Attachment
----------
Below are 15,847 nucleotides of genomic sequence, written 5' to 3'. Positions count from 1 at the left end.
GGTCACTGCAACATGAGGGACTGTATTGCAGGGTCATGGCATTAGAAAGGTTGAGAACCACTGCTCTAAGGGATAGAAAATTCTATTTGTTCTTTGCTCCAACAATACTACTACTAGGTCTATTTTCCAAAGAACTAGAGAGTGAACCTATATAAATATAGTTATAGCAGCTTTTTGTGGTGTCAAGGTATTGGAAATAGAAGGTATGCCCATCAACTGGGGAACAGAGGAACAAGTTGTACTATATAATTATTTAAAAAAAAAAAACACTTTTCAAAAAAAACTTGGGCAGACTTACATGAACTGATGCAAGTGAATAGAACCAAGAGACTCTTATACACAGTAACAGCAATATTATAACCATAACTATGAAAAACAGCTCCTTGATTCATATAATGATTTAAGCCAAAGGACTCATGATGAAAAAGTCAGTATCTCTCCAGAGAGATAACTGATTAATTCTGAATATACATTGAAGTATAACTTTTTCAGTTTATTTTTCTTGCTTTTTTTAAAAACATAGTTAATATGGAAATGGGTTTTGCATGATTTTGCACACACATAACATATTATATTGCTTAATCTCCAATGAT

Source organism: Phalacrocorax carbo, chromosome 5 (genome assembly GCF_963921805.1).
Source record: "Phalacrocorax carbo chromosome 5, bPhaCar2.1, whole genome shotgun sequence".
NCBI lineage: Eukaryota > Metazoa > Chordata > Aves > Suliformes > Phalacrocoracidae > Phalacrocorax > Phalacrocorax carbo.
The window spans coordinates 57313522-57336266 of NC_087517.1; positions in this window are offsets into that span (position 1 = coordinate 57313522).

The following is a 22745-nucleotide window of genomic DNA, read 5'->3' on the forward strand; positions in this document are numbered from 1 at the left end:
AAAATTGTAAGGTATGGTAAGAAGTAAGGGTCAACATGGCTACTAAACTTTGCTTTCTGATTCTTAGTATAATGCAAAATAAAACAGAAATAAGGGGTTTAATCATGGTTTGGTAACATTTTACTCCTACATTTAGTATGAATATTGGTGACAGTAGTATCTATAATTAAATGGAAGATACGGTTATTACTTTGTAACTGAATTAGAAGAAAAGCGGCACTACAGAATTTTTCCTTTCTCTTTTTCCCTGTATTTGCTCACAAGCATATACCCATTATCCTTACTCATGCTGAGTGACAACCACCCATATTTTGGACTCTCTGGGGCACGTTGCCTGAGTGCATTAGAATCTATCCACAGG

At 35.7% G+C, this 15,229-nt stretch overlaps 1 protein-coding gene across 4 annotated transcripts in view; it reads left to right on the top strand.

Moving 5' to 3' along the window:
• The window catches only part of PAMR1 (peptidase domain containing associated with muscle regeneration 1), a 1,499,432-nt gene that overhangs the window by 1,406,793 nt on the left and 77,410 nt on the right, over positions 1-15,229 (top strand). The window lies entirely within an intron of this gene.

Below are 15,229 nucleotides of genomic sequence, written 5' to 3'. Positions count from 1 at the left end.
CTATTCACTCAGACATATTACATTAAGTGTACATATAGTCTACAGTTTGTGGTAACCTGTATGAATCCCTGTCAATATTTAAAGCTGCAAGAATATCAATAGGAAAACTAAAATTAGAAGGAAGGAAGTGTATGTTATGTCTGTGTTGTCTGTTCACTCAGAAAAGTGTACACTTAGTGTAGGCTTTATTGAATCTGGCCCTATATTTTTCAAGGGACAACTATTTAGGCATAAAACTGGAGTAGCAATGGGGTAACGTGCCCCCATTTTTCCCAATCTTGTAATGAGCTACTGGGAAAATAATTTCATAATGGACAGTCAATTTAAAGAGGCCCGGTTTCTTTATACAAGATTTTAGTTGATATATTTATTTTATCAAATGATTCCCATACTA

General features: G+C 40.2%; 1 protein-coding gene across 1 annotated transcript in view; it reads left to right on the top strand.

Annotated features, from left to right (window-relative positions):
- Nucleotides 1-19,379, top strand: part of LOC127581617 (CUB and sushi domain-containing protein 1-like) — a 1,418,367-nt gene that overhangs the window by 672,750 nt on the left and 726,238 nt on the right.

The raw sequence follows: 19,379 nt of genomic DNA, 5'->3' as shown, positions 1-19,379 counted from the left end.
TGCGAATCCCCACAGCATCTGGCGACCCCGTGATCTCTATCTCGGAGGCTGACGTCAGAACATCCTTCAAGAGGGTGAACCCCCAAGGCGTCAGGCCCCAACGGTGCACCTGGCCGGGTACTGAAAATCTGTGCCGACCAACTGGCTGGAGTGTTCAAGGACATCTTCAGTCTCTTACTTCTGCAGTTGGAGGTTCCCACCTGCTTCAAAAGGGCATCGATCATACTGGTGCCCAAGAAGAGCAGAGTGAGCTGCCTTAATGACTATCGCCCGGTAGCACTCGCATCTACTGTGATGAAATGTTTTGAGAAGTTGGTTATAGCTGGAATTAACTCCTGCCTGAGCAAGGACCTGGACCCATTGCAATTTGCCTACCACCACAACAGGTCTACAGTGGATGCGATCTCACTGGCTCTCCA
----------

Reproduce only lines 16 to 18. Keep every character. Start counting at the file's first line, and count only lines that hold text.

- Nucleotides 1-19,379, top strand: part of LOC127581617 (CUB and sushi domain-containing protein 1-like) — a 1,418,367-nt gene that overhangs the window by 672,750 nt on the left and 726,238 nt on the right.

The raw sequence follows: 19,379 nt of genomic DNA, 5'->3' as shown, positions 1-19,379 counted from the left end.
TGCGAATCCCCACAGCATCTGGCGACCCCGTGATCTCTATCTCGGAGGCTGACGTCAGAACATCCTTCAAGAGGGTGAACCCCCAAGGCGTCAGGCCCCAACGGTGCACCTGGCCGGGTACTGAAAATCTGTGCCGACCAACTGGCTGGAGTGTTCAAGGACATCTTCAGTCTCTTACTTCTGCAGTTGGAGGTTCCCACCTGCTTCAAAAGGGCATCGATCATACTGGTGCCCAAGAAGAGCAGAGTGAGCTGCCTTAATGACTATCGCCCGGTAGCACTCGCATCTACTGTGATGAAATGTTTTGAGAAGTTGGTTATAGCTGGAATTAACTCCTGCCTGAGCAAGGACCTGGACCCATTGCAATTTGCCTACCACCACAACAGGTCTACAGTGGATGCGATCTCACTGGCTCTCCA